John Lupia submitted the following information from the online draft of his book of numismatic biographies for this week's installment of his series.
Thanks! As always, this is an excerpt with the full article and bibliography available online. This week's subject is early Rhode Island collector Richard Brown Winsor.
Winsor, Richard Brown (1848-1889), he was born on May 25, 1848, the son of Andrew Winsor (1818-1883), and Mary Jane Brown (1821-1904), and was named after his maternal
grandfather Richard Brown. He was a descendant of Joshua Winsor of Providence in 1638 and also of "the Brown Family" with direct lineage to Chad Brown a colonial
committee-man at Providence in 1640. He graduated Providence Public High School in the Classics Department in 1864. He graduated Brown University in 1868 with an M.A. He was a
member of the Zeta Psi Fraternity. His maternal ancestry to Nicholas Brown made Richard Brown Winsor in the bloodline of the namesake of Brown University when it was renamed in
1804 from its original appellation: The College in the English Colony of Rhode Island and Providence Plantations.
He was a member of the Franklin Society and of the Franklin Lyceum. He followed in his father's business as a lumber dealer and bookkeeper in the family firm of Winsor
& Brown, Broad Street, corner of Pearl, Providence, Rhode Island, which was first established in 1854 on Hill's Wharf, Providence, Rhode Island, with his father Andrew and
his brother-in-law Joseph Farnum Brown. Brown sold out in 1856 moving to Michigan, but was later reunited in the firm once again as a copartnership with Andrew Winsor and Joseph
Farnum Brown, re-established in August 1865. After the death of Richard Brown Winsor in 1889 the firm was renamed by Richard's younger brother Andrew (1852-) in 1890 as Andrew
Winsor & Company, Lumber Merchants.
Richard Brown Winsor's business envelope postmarked June 9, 1886, just three and a half years before his demise.
Three of his U. S. large cents were cited in the SS. Crosby and J. N. T. Levick plate and census of 1793 published inAmerican Journal of Numismatics, Volume III, No. 12, April,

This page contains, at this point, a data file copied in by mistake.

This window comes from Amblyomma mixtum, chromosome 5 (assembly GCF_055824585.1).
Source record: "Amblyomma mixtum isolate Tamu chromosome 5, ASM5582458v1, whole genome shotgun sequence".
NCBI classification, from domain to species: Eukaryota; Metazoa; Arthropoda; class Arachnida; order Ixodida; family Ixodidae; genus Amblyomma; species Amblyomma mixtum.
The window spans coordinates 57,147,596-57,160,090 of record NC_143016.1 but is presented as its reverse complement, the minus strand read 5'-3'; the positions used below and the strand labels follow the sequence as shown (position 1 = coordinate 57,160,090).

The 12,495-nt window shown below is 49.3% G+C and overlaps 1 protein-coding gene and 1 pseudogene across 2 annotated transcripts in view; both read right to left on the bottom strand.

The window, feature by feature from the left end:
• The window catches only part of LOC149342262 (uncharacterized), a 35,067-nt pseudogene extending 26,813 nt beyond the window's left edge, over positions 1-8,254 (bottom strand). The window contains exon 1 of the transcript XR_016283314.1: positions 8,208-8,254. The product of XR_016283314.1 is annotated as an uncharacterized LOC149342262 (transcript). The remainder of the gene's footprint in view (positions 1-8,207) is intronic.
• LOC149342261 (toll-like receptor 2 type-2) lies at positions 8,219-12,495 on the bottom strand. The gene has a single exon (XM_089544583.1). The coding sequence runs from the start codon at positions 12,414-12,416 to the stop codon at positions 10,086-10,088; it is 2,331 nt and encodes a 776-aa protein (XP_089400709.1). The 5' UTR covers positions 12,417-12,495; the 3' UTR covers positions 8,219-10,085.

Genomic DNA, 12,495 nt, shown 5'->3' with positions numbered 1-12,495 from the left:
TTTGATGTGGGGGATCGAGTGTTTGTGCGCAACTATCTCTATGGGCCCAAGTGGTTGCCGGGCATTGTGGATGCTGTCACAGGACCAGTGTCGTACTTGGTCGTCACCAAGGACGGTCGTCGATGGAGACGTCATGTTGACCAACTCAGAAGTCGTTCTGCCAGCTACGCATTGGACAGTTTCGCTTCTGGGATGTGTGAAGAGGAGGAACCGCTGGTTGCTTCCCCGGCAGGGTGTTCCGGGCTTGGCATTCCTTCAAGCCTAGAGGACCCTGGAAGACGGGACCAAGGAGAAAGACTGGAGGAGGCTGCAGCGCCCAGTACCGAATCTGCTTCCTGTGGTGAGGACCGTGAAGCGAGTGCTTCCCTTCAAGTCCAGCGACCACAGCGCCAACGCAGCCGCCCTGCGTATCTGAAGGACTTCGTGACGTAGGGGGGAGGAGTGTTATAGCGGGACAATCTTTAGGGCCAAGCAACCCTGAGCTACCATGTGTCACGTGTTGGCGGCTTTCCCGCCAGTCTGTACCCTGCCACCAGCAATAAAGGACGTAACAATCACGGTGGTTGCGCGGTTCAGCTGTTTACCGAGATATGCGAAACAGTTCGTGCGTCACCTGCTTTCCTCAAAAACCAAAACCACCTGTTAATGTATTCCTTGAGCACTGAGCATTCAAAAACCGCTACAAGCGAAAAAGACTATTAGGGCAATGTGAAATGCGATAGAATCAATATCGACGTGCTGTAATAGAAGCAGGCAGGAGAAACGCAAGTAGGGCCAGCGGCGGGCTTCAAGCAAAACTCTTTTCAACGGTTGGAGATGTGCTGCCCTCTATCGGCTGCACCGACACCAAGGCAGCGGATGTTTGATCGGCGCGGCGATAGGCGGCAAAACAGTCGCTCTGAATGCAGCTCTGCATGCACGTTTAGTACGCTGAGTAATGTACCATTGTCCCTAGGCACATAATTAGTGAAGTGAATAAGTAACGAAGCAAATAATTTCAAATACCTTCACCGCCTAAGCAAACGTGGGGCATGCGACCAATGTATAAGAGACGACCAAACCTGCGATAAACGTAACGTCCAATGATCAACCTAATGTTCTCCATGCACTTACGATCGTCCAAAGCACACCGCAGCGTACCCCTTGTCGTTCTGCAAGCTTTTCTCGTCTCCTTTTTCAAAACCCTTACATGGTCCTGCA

1869. In that photographic plate his cents were Nos. 6, D, and 11, with the latter being the finest known uncirculated broken die Liberty Cap from the Mickley sale in 1867, lot
1934, purchased at $37.50. Also, at the Mickley sale he purchased other all uncirculated cents including lot 1954, a 1795 thick planchet lettered edge for $11; lot 1962, a 1796
fillet head for $17; lot 1972, a 1798 for $17; lot 2020, an 1822 for $1.75; and lot 2748, a collection of 62 Hard Times Tokens for $11. The priced and named catalogue for the
Mickley sale misspelled Winsor as Windsor.
Two years later he purchased two coins for $47.00 : 1791 Small Eagle Washington Cent for $27.00 and the Washington 1805 Medal by Eccleston for $20.00 at the MacKenzie Sale in
New York held by Ed Cogan on 9 June, 1869. In 1875, he was a subscriber to Crosby's Early Coins of America. In 1885 he joined the Rhode Island Historical Society.
Richard Brown Winsor died on December 5, 1889. Six years after his death his coin collection was sold posthumously by the family estate. His collection of 1353 lots was sold by
the Chapman brothers on December 16-17, 1895. It contained 180 large cents including the NC-2 "Strawberry Leaf" variety, discovery coin. The Chapman sale of the Winsor collection
To read the complete article, see:
WINSOR, RICHARD BROWN
Wayne Homren, Editor
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